A Night at Hearst Castle

The Great Hall During the Holiday SeasonMost of you have been to Hearst Castle and know of  the grandeur Hearst gave to the family camping grounds.  Not too many know about the evening tours.  Some time ago, the lights were restored to the grounds and a tour established to give you the feel of what it was like to attend the evening festivities.  Although Hearst wanted his guests to have all possible distractions during the day,  the payback was that they had to attend the dinner party every night.  This consisted of dressing to the max and beginning the evening in the main room at 7 PM.  After socializing and  allegedly alcohol stingy drinks( beer was OK as is) , the party moved to the dinning hall for dinner.  After dinner, some more games and socializing, the formal scripted part of the evening would assemble in the movie theatre.  Once the movies were done, Hearst would retire for the evening (usually to do a few hours of work) and the guests had the run of the place.  The tour is set to give you the feeling of the evening.  Docents, dressed as they did in the period, are along the tour route and the tour guides are a little more abstract about the history and ongoings during this time.  The Pool at NightDuring the holidays, they decorate the castle as Hearst did.  He was very big on Christmas and it shows.  The tour also takes you for a walk along the gardens at night. There the ambiance of the lights, the quietness and the beauty of a star filled night take you back to what it must have been like.  A walk through the kitchen gives you a feel for the level of entertaining that occurred regularly.  Even before you get there you begin to travel back in time while driving up highway 1.  The area is pitch black except for the glow of the light on the hill and the outline of the castle waiting for you.  Now I know why it was on the map for mariners.  This is a must tour for those who have been to Hearst Castle and have seen at least one day tour.  The night tour is entirely different and gives a very realistic feel for this magical place.  Check it out at the Hearst website.


Greek Wines on a come back

Greek wine waiting to be tastedThe Greeks were one of the first to commerically export wines around the civilized world.  However, history was not kind to the Greek wine makers with occupations from civilizations not favorable to the art of wine making.  It was not until the 1960’s that the art returned to this ancient country.  Embracing the uniqueness of the land and weather, this new generation has reacquainted with the historic Greek vines such as Moschofilero, Roditis, Asyrtiko, Agiorgitiko, Xinomavro, Kotsifali and Mandilaria as well as adding more internationally recognized vines such as Cabernet Sauvignon, Merlot, Sauvignon Blanc, Chardonnay and even Semillon.  On Sunday, I had the opportunity to attend a food and wine pairng of Greek wines by Tom Martin.  Tom gives an excellent history and accounting of these historic wines and brings you up-to-date with some excellent wines.  If you can find one of his seminars, it is worth attending.  Greek wines are characteristically high acid and low fruit making them excellent for food pairing.  Initially, white wines dominated with 65% of the production but now there is a rough 50/50 split with the reds.  My own personal favorite?  I have discovered Agiorgitiko.  This is perhaps the Beaujolais of the Greek red wines.   Mild, low fruit, easy to drink, mild tannin, just a great wine to drink with mild to low intensity foods.  If you have not experienced Greek wines due to their rightly deserved history, then now is the time to give them a new chance.  You will be surprised.  They have come that far and are worthy of sharing a meal with you…OPAH!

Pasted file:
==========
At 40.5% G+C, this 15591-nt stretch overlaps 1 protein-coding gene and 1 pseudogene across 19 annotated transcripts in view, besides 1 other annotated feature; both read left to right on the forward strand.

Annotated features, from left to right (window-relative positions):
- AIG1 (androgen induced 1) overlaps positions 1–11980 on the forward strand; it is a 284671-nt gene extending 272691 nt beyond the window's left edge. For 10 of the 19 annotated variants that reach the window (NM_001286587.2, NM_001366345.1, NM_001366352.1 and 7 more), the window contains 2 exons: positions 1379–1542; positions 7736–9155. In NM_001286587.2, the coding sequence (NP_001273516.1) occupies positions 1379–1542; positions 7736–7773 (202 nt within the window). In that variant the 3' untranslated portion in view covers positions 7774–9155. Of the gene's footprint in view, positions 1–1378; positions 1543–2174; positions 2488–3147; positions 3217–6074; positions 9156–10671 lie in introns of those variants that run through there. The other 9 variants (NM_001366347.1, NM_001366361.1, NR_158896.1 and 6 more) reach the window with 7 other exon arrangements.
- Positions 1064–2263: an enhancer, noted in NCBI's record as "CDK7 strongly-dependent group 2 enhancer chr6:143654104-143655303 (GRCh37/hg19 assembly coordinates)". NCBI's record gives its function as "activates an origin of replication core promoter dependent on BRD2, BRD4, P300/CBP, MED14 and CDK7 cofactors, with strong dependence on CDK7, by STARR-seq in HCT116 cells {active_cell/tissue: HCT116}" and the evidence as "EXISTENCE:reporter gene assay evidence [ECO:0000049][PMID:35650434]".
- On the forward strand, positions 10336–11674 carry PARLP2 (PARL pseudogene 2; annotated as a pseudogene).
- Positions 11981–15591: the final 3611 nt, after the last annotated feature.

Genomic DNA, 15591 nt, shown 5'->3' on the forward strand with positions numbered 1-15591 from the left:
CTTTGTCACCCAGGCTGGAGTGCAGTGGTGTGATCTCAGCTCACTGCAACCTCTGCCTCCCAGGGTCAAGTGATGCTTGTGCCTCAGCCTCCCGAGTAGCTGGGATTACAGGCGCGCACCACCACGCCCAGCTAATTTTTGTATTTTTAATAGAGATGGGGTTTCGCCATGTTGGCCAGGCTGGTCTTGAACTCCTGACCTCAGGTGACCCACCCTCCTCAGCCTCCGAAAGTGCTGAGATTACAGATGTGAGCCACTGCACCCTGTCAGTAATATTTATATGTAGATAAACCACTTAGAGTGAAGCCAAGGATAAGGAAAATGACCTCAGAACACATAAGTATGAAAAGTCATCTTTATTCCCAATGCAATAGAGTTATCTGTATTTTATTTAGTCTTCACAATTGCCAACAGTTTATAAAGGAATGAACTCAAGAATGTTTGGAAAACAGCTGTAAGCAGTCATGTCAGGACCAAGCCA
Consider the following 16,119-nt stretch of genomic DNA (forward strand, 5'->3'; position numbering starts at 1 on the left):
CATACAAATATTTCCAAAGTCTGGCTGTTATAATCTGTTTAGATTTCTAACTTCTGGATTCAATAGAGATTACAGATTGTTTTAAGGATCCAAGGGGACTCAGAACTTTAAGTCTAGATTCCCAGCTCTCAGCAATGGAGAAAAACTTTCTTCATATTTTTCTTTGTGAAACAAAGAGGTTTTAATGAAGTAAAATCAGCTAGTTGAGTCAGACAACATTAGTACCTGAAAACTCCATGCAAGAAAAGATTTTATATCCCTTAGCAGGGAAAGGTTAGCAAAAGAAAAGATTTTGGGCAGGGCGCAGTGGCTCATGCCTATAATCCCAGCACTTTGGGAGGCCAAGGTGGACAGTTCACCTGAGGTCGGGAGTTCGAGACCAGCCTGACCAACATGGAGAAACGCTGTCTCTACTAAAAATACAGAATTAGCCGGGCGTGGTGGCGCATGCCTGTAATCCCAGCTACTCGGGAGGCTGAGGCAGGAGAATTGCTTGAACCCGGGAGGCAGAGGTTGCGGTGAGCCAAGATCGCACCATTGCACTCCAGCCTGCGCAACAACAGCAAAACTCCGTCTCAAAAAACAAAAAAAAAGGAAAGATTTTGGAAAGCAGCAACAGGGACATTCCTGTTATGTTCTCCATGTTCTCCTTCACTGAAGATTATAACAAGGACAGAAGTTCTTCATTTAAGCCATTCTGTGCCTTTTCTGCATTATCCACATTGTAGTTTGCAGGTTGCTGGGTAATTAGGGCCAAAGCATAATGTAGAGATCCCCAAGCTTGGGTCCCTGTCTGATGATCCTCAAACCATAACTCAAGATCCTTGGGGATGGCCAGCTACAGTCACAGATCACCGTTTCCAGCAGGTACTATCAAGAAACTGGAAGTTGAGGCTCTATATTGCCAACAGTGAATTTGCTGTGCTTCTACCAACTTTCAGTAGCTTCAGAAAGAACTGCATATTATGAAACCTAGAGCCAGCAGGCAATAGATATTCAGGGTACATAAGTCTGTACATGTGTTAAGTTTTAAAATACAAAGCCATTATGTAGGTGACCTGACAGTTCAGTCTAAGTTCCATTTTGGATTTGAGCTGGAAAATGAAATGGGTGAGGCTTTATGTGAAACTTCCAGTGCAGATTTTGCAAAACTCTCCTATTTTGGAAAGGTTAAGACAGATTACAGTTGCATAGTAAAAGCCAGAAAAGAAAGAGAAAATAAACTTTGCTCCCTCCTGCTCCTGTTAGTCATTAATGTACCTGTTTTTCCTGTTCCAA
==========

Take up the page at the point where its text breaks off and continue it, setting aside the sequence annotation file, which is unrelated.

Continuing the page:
The Monarch Butterflys of Pismo Beach

Monarch Butterflys are everywhere in the grove

Mary finally convinced me to go see the butterfly grove in Pismo Beach.  What a great place!   The Monarch’s winter here from their summer sites in the Sierra’s.  Tens of thousands of these Monarchs winter in this grove.  These butterflies live up to six months while wintering but the rest of the year they survive only weeks.  This means that the ones who spend the winter are not the ones who leave to return to the summer sites and the ones who arrive at the summer sites are not the ones who come back to Pismo.  Yet, somehow the descendants find their way back.  Absolutely fascinating.  The grove is easy to find and the tour is short.  But, it is something to add to your list of things to do if you have never been there.  Great information is available at the Pismo Grove Website.  I was pleasently surprised and had a good time.